New approaches to the treatment of lysosomal storage diseases | 964
Translational Medicine

Translational Medicine
Open Access

ISSN: 2161-1025

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New approaches to the treatment of lysosomal storage diseases

2nd International Conference on Translational & Personalized Medicine

August 05-07, 2013 Holiday Inn Chicago-North Shore, IL, USA

Qinwen Mao

Scientific Tracks Abstracts: Transl Med

Abstract :

Many lysosomal storage diseases (LSDs) have devastating consequences. Although enzyme replacement therapy is a potential treatment option, this approach needs repeated injection for the lifetime of the patients. The gene-addition strategy using viral vectors has the potential for long-term expression of the therapeutic protein, however, serious adverse effects, e.g., immune response to in vivo administered viral vectors, and insertional activation of proto-oncogenes, can occur. An alternative to gene addition that can minimize the oncogenic risk of gene therapy is targeted gene correction via homologous recombination. Zinc- finger nucleases (ZFNs) show promise as reagents that can mediate high-frequency homologous recombination in the presence of a donor. This technique has shown success in ex vivo correction of a disease-causing mutation by using induced pluripotent stem cells, which can be useful for the treatment of diseases affecting cells that can be removed and returned to the patient. However, many LSDs might need in vivo gene correction in affected organs, which requires the efficient introduction of gene-targeting components (i.e., ZFNs and donor fragment) in vivo . We utilized adenovirus, a high-efficiency and safe vector with sufficient size to fit both ZFN and donor to mediate gene correction in vivo . We have overcome the challenges of packing both ZFN and donor in a single adenovirus and producing the ZFN expressing adenovirus with high titer. We also showed that this novel system efficiently mediates targeted genome editing. In summary, adenovirus can be a promising vector for in vivo gene correction in disease-affected organs in lysosomal storage diseases.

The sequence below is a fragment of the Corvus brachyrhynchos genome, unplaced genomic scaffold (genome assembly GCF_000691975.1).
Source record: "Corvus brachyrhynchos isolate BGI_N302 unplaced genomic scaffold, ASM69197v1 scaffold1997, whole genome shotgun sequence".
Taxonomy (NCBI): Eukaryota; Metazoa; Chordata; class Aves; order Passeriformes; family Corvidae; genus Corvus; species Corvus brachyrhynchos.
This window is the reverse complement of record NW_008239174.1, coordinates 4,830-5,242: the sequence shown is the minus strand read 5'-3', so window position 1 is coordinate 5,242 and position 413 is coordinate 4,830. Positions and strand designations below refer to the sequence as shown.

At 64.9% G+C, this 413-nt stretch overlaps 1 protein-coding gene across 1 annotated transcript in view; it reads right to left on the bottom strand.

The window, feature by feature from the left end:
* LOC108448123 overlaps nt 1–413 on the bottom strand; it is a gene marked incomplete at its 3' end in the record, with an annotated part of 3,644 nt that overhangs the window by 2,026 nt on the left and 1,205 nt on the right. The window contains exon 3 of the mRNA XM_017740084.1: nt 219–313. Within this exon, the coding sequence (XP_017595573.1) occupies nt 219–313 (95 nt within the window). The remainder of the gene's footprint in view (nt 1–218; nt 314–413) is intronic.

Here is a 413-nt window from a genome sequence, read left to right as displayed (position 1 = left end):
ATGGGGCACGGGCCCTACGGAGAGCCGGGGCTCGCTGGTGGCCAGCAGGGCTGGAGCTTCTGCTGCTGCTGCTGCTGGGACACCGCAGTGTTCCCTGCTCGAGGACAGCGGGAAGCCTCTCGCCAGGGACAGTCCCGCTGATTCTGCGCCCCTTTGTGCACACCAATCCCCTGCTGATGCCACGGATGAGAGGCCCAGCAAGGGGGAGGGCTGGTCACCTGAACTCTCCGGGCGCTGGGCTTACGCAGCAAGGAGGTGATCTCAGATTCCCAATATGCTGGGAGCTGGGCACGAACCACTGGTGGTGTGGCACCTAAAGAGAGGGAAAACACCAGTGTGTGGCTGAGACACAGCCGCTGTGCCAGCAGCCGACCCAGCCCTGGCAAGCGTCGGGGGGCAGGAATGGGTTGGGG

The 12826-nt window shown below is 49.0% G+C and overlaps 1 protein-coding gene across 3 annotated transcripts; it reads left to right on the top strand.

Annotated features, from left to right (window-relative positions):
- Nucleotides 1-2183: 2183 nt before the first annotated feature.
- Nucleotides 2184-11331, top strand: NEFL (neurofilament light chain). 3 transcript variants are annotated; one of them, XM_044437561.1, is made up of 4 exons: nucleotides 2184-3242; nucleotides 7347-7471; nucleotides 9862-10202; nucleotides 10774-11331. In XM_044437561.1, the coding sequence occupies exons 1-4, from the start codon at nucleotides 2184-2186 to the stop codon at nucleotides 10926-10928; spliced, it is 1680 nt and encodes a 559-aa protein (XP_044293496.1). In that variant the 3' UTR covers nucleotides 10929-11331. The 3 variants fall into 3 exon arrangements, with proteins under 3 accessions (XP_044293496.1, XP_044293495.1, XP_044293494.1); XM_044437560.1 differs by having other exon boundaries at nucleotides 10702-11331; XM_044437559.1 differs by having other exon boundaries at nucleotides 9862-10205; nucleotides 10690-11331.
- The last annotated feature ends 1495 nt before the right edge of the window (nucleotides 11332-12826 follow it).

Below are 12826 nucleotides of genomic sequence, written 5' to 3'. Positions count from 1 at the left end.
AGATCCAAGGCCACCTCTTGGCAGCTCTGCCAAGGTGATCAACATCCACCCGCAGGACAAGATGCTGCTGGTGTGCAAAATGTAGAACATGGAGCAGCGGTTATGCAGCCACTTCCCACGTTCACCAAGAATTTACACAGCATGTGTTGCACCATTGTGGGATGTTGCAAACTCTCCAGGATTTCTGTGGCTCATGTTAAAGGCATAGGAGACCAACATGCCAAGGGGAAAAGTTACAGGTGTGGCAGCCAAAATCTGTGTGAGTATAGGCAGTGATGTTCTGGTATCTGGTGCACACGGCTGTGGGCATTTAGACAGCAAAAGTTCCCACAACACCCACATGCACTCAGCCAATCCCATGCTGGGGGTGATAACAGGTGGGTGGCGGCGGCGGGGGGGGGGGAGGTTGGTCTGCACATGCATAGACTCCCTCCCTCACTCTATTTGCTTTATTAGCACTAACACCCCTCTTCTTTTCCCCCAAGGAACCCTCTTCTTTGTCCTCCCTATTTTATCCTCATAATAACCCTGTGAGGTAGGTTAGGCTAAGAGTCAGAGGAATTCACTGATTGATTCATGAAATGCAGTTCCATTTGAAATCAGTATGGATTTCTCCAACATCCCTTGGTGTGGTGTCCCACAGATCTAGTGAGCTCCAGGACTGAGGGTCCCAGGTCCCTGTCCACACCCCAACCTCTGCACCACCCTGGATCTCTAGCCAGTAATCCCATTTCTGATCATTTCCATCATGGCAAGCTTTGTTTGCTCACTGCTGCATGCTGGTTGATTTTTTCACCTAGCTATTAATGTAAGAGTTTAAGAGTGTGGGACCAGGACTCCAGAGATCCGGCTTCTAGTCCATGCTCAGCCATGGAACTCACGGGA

Biography :

Qinwen Mao received her Ph.D. in Physiology and M.D. from the Fourth Military Medical University in China in 1997. She obtained her postgraduate training at the University of Iowa, followed by combined Anatomic Pathology and Neuropathology training at UT Southwestern Medical Center. She is currently an Assistant Professor at the Department of Pathology, Northwestern University Feinberg School of Medicine. Her research focuses on gene therapy for genetic disorders, and viral therapy for brain tumors. She has published over 40 papers in reputed journals.